Fair Work Ombudsman takes UniMelb to court for alleged underpayment, “serious contraventions.”

The Fair Work Ombudsman (FWO) has initiated fresh legal action against the University of Melbourne over the alleged underpayment of casual staff in the Faculty of Arts and the creation of false or misleading records. Joel Duggan and Elizabeth Browne report.


The Fair Work Ombudsman (FWO) has initiated fresh legal action against the University of Melbourne over the alleged underpayment of casual staff in the Faculty of Arts and the creation of false or misleading records.

In court documents filed on Thursday afternoon, the regulator alleged that the University breached the Fair Work Act by failing to pay 14 casual academics in line with the rates dictated by their enterprise agreements for marking student work, instead relying on a “benchmarking” system.

The ombudsman alleges that the affected staff were underpaid between $927 to $30,140 each, totalling $154,424 in unpaid wages.

Instead of following the hourly rates set out in the enterprise agreement for marking assessments, the University is alleged to have based payments on varying “benchmarks” depending on the school in the Faculty. Some schools allegedly set their benchmark at “4000 words per hour” and in one instance at “one hour per student”.

Staff then had to enter hours worked into the human resources system in line with these benchmarks, rather than their actual hours worked.

The FWO claims that a corporate culture within the University that viewed benchmarking as an acceptable practice “expressly, tacitly or impliedly authorised” these underpayments, and that specific Faculty executives were aware of the practice.

In an email sent to all staff on Friday morning, Deputy Vice-Chancellor (People and Community) Pip Nicholson said that the University is “looking at the specific allegations very carefully and will respond through the relevant court processes."

A University spokesperson told Farrago that all staff affected by the “historical issue” have already received backpay, and declined to comment further whilst the matter is before the courts.

Both Nicholson and the spokesperson made specific reference to the University’s ongoing wage remediation program, launched after details emerged in 2020 of years-long, systemic, and widespread underpayment throughout the University. According to Nicholson, the University has paid out approximately $45 million in back payments to date. 

The FWO also alleged that the benchmarking system continued despite complaints being raised multiple times with Faculty managers between 2016 and 2019.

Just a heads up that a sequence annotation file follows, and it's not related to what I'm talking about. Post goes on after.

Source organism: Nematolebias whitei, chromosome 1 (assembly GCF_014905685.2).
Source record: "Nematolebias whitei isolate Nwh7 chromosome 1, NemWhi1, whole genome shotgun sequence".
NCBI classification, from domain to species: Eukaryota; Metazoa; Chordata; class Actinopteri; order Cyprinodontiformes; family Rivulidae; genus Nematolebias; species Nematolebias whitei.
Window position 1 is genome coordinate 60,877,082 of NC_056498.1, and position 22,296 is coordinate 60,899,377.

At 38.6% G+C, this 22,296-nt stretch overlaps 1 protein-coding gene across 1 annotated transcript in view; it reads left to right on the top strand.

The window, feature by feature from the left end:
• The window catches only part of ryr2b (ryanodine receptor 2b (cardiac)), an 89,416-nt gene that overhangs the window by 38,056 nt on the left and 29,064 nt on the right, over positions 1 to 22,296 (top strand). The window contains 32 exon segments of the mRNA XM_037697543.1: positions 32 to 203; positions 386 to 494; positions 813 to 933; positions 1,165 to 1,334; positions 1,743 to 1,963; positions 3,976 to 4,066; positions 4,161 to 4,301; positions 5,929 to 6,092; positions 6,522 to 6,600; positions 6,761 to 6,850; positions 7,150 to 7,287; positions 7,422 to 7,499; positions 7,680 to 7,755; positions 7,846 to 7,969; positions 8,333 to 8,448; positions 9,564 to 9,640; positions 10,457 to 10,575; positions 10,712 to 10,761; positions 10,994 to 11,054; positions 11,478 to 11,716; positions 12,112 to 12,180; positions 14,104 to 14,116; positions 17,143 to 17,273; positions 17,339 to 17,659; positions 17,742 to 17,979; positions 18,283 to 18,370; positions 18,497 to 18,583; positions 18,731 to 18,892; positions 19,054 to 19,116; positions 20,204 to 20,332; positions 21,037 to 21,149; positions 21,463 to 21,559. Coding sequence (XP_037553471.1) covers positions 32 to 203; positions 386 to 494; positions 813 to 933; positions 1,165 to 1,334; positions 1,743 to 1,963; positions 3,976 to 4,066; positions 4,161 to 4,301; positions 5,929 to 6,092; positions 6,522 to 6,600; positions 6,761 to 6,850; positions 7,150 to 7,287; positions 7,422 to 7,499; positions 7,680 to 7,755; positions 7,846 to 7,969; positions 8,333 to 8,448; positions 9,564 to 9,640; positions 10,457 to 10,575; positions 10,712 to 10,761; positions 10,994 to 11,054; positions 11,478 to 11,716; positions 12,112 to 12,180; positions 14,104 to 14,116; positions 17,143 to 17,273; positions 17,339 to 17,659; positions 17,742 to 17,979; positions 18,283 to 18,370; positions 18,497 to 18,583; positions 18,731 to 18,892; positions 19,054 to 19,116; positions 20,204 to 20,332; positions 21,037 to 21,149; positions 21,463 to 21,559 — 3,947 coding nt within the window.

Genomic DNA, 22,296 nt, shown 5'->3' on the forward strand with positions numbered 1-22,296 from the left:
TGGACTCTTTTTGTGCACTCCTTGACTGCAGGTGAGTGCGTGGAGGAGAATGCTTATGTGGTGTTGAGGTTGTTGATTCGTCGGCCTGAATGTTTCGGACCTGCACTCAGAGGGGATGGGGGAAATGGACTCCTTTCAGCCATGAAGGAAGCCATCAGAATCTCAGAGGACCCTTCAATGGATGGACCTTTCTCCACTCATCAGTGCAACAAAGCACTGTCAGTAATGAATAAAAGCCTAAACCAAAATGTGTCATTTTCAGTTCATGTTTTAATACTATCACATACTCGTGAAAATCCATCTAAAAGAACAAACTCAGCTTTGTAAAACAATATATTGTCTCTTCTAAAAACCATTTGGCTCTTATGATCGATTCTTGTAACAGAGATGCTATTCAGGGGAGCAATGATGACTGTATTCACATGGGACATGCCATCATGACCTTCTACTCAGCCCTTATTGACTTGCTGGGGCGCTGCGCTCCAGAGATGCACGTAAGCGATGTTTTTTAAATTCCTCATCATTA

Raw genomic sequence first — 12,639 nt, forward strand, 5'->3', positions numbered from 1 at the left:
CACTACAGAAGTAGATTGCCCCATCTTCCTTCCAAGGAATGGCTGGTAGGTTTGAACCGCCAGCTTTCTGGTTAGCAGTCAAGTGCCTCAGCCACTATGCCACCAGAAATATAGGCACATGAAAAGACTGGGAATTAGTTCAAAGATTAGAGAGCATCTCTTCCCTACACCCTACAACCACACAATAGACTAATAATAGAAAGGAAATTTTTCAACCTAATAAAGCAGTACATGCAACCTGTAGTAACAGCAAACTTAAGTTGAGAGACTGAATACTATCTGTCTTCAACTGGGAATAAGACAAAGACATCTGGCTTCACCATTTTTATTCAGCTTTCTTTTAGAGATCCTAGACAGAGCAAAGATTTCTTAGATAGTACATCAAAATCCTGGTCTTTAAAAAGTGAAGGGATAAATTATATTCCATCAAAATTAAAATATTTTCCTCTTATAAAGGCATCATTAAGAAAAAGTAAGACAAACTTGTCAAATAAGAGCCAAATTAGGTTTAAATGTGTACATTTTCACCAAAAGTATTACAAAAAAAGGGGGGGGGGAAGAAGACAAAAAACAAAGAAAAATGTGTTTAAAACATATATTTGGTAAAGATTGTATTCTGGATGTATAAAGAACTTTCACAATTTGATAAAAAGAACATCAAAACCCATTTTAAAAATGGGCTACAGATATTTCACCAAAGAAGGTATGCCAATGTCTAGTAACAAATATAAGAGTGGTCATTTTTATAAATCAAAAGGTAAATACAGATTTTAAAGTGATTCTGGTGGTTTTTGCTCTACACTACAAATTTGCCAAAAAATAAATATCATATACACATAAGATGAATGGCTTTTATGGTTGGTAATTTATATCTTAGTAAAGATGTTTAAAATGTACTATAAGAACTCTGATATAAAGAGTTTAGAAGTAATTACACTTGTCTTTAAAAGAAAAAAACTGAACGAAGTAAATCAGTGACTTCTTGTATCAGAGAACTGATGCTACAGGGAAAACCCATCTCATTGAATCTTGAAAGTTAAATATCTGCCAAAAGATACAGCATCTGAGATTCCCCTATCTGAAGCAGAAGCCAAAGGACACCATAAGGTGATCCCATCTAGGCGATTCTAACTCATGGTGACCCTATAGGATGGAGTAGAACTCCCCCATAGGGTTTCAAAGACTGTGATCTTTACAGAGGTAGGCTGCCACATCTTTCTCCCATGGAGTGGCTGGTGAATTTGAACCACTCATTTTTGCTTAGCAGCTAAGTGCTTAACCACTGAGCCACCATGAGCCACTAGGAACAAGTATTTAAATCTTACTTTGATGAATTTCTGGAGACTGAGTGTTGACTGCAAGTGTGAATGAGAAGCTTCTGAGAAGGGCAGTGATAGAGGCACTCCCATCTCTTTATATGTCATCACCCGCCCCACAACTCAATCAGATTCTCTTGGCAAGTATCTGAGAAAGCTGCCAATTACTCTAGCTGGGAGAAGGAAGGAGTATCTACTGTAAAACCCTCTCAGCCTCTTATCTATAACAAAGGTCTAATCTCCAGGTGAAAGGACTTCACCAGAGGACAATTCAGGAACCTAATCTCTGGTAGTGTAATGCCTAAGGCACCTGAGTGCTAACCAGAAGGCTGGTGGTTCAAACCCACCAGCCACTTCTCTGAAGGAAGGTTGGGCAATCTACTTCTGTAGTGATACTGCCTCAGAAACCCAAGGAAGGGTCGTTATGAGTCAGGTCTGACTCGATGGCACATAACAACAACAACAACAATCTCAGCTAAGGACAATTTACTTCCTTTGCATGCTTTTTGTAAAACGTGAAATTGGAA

As a result of this foreknowledge, the regulator alleges that the University’s actions constitute “serious contraventions” of their enterprise agreements with staff.

Under the Fair Work Act, “serious contraventions” are defined as breaches of the Act that the employer knowingly carried out, and were part of a systematic pattern of conduct.

Serious contraventions carry maximum penalties ten times higher than normal breaches. If found liable, the University would be fined $630,000 per serious contravention, and $63,000 for each other charge.

Professor Joo-Cheong Tham, assistant secretary of the Victorian division of the National Tertiary Education Union (NTEU), said the allegations showed how the University has become the sector’s “wage theft capital.”

University of Melbourne Branch Secretary David Gonzalez also questioned the sincerity of University management in ongoing enterprise bargaining in light of the ombudsman’s claims.

“With the Fair Work Ombudsman’s filing today including allegations that management kept false or misleading records, our members keep asking how can we trust UniMelb management to do the right thing?”

The National Union of Students (NUS) also condemned the University’s benchmarking practices and alleged underpayment.

“How are students meant to receive a fair, in depth review of the work they have submitted when the University is forcing staff to work in ridiculously intense environments of 4000 words an hour or 1 student an hour?” said NUS President Bailey Riley.

“Universities and management can posture as much as they like about maintaining student learning conditions but until we see staff treated & represented fairly, the National Union of Students believes this idea will never be achieved,” Riley said.

Of the 14 casual academics affected, three held a PhD, which provides entitlement to higher hourly rates under the enterprise agreement. The NTEU launched an industrial dispute against the University in early 2022 over alleged failures to honour this entitlement, accusing them of “egregious bad faith.”

This litigation against the University of Melbourne is one of two launched by the FWO in the past twelve months. The other ongoing claim concerns allegations the University coerced two casual academics against requesting payment for extra hours worked, and took adverse action against one by refusing to offer further teaching work.

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